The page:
Online contents related to medical tourism in India cannot be blocked unless it violated the local law that bans pre-natal sex determination tests (PNDT), the Supreme Court said on Thursday, striking a note of caution against any blanket ban on it.
“People’s right to know, to be informed and gain wisdom from internet cannot be curtailed,” a bench headed by Justice Dipak Misra said while hearing a 2008 public interest litigation (PIL) that claimed the multinational search engines were soliciting advertisements promoting sex-selection tests.
“We may further add that freedom of expression included right to be informed,” the bench replied to the petitioner’s counsel Sanjay Parekh, who insisted the companies had failed to follow an earlier SC verdict that banned popping up of advertisements selling PNDT kits.
Parekh argued that on typing the words medical tourism several links containing material related to such tests were opening up. To this, the bench said the law did not intend to restrict one’s right to know.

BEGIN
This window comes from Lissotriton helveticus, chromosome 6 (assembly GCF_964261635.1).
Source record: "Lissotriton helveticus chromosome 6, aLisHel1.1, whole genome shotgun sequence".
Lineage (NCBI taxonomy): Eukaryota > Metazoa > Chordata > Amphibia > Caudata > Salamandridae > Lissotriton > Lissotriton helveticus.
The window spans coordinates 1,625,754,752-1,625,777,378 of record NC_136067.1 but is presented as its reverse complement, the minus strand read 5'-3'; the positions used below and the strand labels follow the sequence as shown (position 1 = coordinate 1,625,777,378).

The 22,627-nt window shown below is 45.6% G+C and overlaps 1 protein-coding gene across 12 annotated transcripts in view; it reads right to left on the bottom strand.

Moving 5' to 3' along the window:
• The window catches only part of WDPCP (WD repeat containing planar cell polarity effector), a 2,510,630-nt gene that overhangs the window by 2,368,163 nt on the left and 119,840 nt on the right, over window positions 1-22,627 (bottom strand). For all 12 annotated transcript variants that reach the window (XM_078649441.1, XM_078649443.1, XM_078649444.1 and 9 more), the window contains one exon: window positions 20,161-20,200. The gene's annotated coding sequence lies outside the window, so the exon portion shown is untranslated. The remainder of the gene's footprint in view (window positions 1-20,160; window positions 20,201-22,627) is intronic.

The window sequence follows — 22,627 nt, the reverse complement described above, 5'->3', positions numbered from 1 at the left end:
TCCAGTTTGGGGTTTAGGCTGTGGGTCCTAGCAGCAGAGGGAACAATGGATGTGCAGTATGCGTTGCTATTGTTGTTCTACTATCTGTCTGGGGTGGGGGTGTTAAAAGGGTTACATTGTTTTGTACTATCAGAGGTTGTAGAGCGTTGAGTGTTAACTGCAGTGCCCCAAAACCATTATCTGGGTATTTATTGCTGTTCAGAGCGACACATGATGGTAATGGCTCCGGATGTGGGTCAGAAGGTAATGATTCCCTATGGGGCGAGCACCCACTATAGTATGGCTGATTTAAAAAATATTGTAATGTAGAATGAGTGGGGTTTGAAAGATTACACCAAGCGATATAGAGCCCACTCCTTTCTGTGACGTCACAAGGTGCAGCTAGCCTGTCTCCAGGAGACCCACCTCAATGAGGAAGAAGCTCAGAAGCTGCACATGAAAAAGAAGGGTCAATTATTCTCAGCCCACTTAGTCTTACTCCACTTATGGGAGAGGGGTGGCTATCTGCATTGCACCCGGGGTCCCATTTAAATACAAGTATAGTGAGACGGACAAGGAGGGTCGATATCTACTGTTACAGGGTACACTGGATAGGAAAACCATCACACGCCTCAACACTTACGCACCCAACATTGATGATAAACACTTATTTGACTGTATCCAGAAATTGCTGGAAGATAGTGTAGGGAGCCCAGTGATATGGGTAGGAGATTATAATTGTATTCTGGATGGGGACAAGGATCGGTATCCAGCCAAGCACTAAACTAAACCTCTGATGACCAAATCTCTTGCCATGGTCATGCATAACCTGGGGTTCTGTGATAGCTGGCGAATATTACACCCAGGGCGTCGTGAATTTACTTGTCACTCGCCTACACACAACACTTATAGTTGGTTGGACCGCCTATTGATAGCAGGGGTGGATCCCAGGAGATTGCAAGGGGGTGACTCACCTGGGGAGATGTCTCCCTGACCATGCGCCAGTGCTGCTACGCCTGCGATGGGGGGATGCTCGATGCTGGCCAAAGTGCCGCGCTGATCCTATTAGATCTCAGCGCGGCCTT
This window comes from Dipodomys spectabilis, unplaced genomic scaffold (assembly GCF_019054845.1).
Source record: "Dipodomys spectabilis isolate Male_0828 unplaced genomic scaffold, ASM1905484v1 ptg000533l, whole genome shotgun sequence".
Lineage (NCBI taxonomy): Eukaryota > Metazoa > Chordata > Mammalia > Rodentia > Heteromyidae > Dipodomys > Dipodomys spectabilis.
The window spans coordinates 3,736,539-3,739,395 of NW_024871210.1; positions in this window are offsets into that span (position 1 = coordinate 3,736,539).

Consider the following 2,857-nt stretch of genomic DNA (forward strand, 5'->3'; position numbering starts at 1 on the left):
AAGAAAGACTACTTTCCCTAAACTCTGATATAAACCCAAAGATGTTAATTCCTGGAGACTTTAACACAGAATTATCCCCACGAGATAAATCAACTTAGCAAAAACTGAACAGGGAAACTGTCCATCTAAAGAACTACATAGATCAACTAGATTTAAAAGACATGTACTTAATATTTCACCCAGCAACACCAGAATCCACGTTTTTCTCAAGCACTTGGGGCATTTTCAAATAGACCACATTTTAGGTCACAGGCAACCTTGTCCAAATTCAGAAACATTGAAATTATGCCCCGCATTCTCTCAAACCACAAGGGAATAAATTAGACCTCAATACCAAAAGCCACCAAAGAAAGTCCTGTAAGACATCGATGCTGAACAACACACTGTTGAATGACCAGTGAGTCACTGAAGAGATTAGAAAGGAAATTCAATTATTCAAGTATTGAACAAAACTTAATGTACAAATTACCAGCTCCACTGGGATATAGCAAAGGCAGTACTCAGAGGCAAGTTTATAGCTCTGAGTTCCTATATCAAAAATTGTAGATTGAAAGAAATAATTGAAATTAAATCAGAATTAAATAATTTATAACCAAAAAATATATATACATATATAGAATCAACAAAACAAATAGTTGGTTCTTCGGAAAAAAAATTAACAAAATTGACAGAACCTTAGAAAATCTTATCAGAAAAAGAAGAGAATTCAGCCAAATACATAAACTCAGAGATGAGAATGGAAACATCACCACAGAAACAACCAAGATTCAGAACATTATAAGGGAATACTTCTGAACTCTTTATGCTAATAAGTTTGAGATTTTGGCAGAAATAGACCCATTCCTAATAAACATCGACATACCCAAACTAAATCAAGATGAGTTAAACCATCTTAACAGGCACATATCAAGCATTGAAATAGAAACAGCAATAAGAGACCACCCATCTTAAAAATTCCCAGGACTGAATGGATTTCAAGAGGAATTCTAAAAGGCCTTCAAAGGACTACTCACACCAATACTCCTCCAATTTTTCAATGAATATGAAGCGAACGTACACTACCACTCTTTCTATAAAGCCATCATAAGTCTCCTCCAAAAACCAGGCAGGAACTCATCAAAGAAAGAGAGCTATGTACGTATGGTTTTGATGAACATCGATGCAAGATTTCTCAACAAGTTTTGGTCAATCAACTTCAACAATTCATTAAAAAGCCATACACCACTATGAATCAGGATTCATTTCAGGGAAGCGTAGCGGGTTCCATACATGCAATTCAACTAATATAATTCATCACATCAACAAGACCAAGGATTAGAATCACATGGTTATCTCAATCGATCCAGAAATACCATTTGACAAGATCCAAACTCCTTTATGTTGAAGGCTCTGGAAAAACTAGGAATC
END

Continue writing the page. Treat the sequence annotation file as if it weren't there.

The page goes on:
“If somebody intends to search for ‘Medical Tourism in India’ he or she is entitled to do it as long as the content does not frustrate or defeat the restriction postulated under the Act,” the bench told Parekh.
The court clarified it was only for the nodal officers appointed by the Centre and state governments under the Pre-Conception and Pre-Natal Diagnostic Techniques Act, 1994 to ask the intermediaries to remove objectionable content.
The intermediaries such as Microsoft, Yahoo and Google can’t take any action on their own, it added.
Counsel of the companies also informed that they too had their own in-house experts to tackle the complaints. But the intermediaries cannot take action on their own volition.
The bench then posted the matter for hearing on September 5.
Attorney general Mukul Rohatgi had on Tuesday told the bench the right to know was a fundamental right which could not be curtailed by banning information on the Internet.
“There is distinction between information and advertisement. A person out of curiosity wants to know or study something. The right to know is a fundamental right and we cannot curtail it,” Rohatgi had said adding, “We cannot curtail free search. The right to know is a fundamental right. If we stop information, then we stop knowledge, then we stop thinking…”
Google, Yahoo and Microsoft gave an undertaking that they neither advertise nor sponsor any advertisements violating the law.
On behalf of the Centre, solicitor general Ranjit Kumar felt online ban should be only on paid advertisements.